‘Christopher Robin’ Adorably Explores Uninspired Ground

There’s a moment in Christopher Robin in which the older-but-definitely-not-wiser titular character and his best furry friend, Winnie the Pooh step into a dreary, muted, and unfamiliar version of the Hundred Acre Wood in search of their lost friends. Seeing Christopher Robin revisit a space he once inhabited, with his pure innocence and imagination- in a forgotten, disheveled state, was emotionally resonant. The once playful child, now cynical businessman, Robin suggests to Pooh to begin searching for his friends in the most efficient way possible by walking straight forward.

If you know Pooh, you’ll know this silly old bear is the opposite of efficient. While Robin’s approach takes him to point A and point B with little adventure, Pooh prefers to improvise, detour, and see where it takes him. Often, he finds success in unusual places. Marc Foster’s direction has great intentions, but its overall execution is sadly comparable to Robin’s method of exploration. This is where the film falls short. Christopher Robin is a sweet and sometimes interesting journey, but it squanders its ideas and chooses to be passable.

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Ewan McGregor as Chirstopher Robin, and our favorite silly old bear, Pooh.

For the record, I am behind a lot of the creative conceptual choices here. I loved the idea of an older Robin having to go on a metaphorical reclamation of his own youth, the muted color palette, the stuffed animal translations of these characters, and for the first two-thirds of the film, I was invested in where it was going. The overall high points of the film begin (and end) with the Hundred Acre Wood, as adult Christopher Robin (Ewan McGregor) trudges down the foggy forest, getting lost in his own innocence to find Pooh’s friends. The more in touch Robin becomes with his younger self, the more awake the Wood becomes, it’s vibrant and resonant visual storytelling.

The nostalgia-based factor of the live action Disney films have never been more thematically fitting to the story. We all knew this land, so there’s a lot of emotional weight seeing it in disrepair. I like this path, it’s often criticized for being too sad or too dull but I see the direction it was taking and thought it was bold in the beginning – a whimsical medium ground between an adult and children’s story.

It’s such a shame that once the film makes a departure away from the woods again, it also makes a departure from its premise and turns into something more conventional and unimaginative. Sadly, the remainder is concerned with Pooh and his friends going back to London to return important business papers to Christopher Robin, with the help of Robin’s sadly underdeveloped daughter (Bronte Carmichael) and Robin’s equally underwritten wife (Hayley Atwell). This is where the film becomes simply too busy and misunderstands its strengths. Christopher Robin is too worried that in its quiet, aimless moments of Robin rediscovering the Wood with Pooh that it isn’t entertaining or Hollywood enough for its audience, so it decides to do the typical adaptation trope of the cartoons entering the real world, and in turn, makes some questionable choices in its writing that devalues its own ideas.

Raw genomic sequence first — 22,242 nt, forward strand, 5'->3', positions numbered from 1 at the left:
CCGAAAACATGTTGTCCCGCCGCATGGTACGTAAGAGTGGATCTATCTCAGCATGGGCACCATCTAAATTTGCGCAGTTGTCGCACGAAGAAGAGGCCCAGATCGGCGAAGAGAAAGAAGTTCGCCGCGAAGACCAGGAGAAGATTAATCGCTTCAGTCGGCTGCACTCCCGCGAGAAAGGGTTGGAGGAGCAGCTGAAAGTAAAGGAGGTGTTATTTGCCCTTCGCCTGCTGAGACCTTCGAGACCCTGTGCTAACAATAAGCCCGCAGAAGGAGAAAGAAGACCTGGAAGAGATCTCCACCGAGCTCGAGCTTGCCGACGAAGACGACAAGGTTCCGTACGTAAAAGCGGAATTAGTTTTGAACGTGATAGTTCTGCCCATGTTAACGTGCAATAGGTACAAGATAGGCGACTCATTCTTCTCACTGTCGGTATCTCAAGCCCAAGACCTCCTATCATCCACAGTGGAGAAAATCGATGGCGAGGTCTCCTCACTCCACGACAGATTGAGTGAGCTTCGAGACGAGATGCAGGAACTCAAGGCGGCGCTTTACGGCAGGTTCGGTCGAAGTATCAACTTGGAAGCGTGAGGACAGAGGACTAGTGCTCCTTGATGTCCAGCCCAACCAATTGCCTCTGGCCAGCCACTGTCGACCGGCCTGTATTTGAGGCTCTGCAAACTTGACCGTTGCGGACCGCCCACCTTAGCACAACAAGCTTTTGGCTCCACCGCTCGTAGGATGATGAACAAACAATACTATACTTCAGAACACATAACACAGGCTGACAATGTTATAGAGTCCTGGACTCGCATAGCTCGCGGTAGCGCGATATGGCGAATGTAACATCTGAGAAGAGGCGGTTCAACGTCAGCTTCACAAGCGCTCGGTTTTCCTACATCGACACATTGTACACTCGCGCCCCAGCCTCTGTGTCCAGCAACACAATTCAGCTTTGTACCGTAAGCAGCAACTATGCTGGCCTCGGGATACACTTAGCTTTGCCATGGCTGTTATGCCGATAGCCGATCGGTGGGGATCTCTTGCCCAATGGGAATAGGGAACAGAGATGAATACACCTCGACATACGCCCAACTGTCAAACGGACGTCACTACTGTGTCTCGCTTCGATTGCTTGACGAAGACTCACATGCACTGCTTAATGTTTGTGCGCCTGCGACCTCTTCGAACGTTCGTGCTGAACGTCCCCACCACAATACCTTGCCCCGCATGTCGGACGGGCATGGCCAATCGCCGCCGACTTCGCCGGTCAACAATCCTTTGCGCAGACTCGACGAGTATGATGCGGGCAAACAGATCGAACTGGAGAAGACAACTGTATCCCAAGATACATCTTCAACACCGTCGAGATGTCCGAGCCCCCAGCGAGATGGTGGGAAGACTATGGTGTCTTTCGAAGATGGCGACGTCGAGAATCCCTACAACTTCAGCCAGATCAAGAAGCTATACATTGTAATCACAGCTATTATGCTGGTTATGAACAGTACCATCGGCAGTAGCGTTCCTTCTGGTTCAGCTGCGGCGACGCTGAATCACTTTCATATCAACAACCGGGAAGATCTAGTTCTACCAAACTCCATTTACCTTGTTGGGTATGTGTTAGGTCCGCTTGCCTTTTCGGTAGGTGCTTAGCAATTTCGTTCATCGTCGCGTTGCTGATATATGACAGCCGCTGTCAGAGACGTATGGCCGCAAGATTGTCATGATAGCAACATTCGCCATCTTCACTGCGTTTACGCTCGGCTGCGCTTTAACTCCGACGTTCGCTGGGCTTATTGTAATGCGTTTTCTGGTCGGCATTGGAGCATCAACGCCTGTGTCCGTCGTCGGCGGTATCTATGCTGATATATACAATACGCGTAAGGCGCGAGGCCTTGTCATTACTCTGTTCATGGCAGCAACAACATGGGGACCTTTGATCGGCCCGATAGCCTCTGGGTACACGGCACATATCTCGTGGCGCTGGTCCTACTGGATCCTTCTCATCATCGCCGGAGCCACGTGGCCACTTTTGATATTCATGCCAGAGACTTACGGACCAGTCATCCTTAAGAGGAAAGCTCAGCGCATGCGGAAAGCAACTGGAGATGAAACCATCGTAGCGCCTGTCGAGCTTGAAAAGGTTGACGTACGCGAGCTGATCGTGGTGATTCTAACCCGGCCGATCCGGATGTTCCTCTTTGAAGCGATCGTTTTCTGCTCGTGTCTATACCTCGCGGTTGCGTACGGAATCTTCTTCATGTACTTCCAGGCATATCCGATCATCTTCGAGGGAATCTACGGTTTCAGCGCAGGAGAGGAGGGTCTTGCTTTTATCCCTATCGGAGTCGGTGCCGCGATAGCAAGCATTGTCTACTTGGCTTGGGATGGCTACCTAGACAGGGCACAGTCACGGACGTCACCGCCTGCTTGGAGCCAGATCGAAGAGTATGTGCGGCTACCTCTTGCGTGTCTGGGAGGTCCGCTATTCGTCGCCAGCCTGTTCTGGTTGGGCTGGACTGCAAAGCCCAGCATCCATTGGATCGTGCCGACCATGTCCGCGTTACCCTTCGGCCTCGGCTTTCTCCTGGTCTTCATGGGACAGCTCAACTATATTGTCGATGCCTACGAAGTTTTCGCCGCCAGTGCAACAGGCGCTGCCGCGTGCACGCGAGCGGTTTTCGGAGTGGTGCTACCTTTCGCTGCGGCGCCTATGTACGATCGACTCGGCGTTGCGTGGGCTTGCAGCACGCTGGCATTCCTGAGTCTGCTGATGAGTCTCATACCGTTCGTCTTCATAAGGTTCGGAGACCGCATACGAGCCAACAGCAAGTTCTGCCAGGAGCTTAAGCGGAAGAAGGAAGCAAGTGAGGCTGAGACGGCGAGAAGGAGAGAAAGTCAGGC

I found myself wishing the film was structured differently. I wouldn’t have minded if the whole film took place in the Hundred Acre Wood, a hangout film where Christopher Robin encounters Pooh and his friends yet again as they aimlessly explore the Wood. A film where these characters chat, we gain more insight into their personal relationships, what growing up has meant for Robin, where they have been and where they will be – that’s what makes Winnie the Pooh as a franchise special in the first place! Where there is adventure, there are also low-stakes,  introspection and philosophy. The emotional power for me was certainly within the Wood, and I felt sad the writing was charting me and the animals away from it. Maybe that’s a bit too adult, but this film already established itself within this adult/child limbo, so it might as well keep going.

Bronte Carmichael, Ewan McGregor, and Hayley Atwell with those beloved stuffed creatures.

There’s a lot to love about the way this film is presented though. I noted the beautiful visual storytelling in the Wood and anyone who loves these animals as much as I do will be pleased to know they are all beautifully represented in writing and there is impeccable CGI work done with bringing them to life. The felt under their fur, the marble eyes, and textured noses – while some may find them creepy, I find these designs absolutely adorable and fitting for what the film is. Jim Cummings’s Pooh is still the incredibly sweet bear he always was, but the scene-stealer for me was definitely Eeyore, wonderfully portrayed by Brad Garrett. Ewan McGregor gives a charming and relatable performance as Christopher Robin, and in the moments where he is allowed to really be the Robin we all know and love, he delivers with so much glee.

The screenplay was written by three people, and I can definitely tell because the film has trouble picking exactly what it’s trying to say. There’s this beautiful sentiment with all Winnie the Pooh stories that Christopher Robin at some point must say goodbye, a statement showing that while the time spent being a child is precious and valuable, it’s also fleeting. Christopher Robin definitely explores this, but muddles that with how it chooses to end the story – implying contradictory ideas. While the film is still a pleasant watch and is generally unoffensive, you’ll find yourself wishing that it did a lot more nothing – and maybe that would lead to a lot more something.

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